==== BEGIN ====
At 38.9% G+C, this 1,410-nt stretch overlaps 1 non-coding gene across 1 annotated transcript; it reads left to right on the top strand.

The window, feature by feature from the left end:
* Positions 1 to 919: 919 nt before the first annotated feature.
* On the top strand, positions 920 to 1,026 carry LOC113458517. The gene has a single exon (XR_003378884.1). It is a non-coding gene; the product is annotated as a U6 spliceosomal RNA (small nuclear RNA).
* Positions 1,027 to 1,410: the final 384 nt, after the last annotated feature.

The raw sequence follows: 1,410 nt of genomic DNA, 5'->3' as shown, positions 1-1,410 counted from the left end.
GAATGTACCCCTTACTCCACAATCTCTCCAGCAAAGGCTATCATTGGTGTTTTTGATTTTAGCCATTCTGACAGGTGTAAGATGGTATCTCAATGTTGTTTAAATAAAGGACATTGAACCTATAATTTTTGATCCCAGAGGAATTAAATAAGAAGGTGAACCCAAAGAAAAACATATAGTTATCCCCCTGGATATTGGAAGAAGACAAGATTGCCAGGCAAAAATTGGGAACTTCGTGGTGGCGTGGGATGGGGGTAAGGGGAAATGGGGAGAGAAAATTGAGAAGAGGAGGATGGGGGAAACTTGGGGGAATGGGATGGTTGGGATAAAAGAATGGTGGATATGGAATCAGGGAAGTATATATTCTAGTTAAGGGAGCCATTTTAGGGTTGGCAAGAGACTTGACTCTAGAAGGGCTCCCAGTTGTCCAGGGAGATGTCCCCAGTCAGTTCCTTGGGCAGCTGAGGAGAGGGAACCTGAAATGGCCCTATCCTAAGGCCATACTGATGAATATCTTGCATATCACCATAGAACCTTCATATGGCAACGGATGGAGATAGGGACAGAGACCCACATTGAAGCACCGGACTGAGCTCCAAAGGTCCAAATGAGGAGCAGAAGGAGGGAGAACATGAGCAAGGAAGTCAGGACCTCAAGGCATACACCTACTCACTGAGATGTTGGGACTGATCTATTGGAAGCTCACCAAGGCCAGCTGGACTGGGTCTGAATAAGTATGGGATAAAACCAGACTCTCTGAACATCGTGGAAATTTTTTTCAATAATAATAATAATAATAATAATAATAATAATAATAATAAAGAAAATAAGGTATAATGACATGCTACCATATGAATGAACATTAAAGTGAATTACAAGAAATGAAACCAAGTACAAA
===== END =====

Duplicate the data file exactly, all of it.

At 38.9% G+C, this 1,410-nt stretch overlaps 1 non-coding gene across 1 annotated transcript; it reads left to right on the top strand.

The window, feature by feature from the left end:
* Positions 1 to 919: 919 nt before the first annotated feature.
* On the top strand, positions 920 to 1,026 carry LOC113458517. The gene has a single exon (XR_003378884.1). It is a non-coding gene; the product is annotated as a U6 spliceosomal RNA (small nuclear RNA).
* Positions 1,027 to 1,410: the final 384 nt, after the last annotated feature.

The raw sequence follows: 1,410 nt of genomic DNA, 5'->3' as shown, positions 1-1,410 counted from the left end.
GAATGTACCCCTTACTCCACAATCTCTCCAGCAAAGGCTATCATTGGTGTTTTTGATTTTAGCCATTCTGACAGGTGTAAGATGGTATCTCAATGTTGTTTAAATAAAGGACATTGAACCTATAATTTTTGATCCCAGAGGAATTAAATAAGAAGGTGAACCCAAAGAAAAACATATAGTTATCCCCCTGGATATTGGAAGAAGACAAGATTGCCAGGCAAAAATTGGGAACTTCGTGGTGGCGTGGGATGGGGGTAAGGGGAAATGGGGAGAGAAAATTGAGAAGAGGAGGATGGGGGAAACTTGGGGGAATGGGATGGTTGGGATAAAAGAATGGTGGATATGGAATCAGGGAAGTATATATTCTAGTTAAGGGAGCCATTTTAGGGTTGGCAAGAGACTTGACTCTAGAAGGGCTCCCAGTTGTCCAGGGAGATGTCCCCAGTCAGTTCCTTGGGCAGCTGAGGAGAGGGAACCTGAAATGGCCCTATCCTAAGGCCATACTGATGAATATCTTGCATATCACCATAGAACCTTCATATGGCAACGGATGGAGATAGGGACAGAGACCCACATTGAAGCACCGGACTGAGCTCCAAAGGTCCAAATGAGGAGCAGAAGGAGGGAGAACATGAGCAAGGAAGTCAGGACCTCAAGGCATACACCTACTCACTGAGATGTTGGGACTGATCTATTGGAAGCTCACCAAGGCCAGCTGGACTGGGTCTGAATAAGTATGGGATAAAACCAGACTCTCTGAACATCGTGGAAATTTTTTTCAATAATAATAATAATAATAATAATAATAATAATAATAATAAAGAAAATAAGGTATAATGACATGCTACCATATGAATGAACATTAAAGTGAATTACAAGAAATGAAACCAAGTACAAA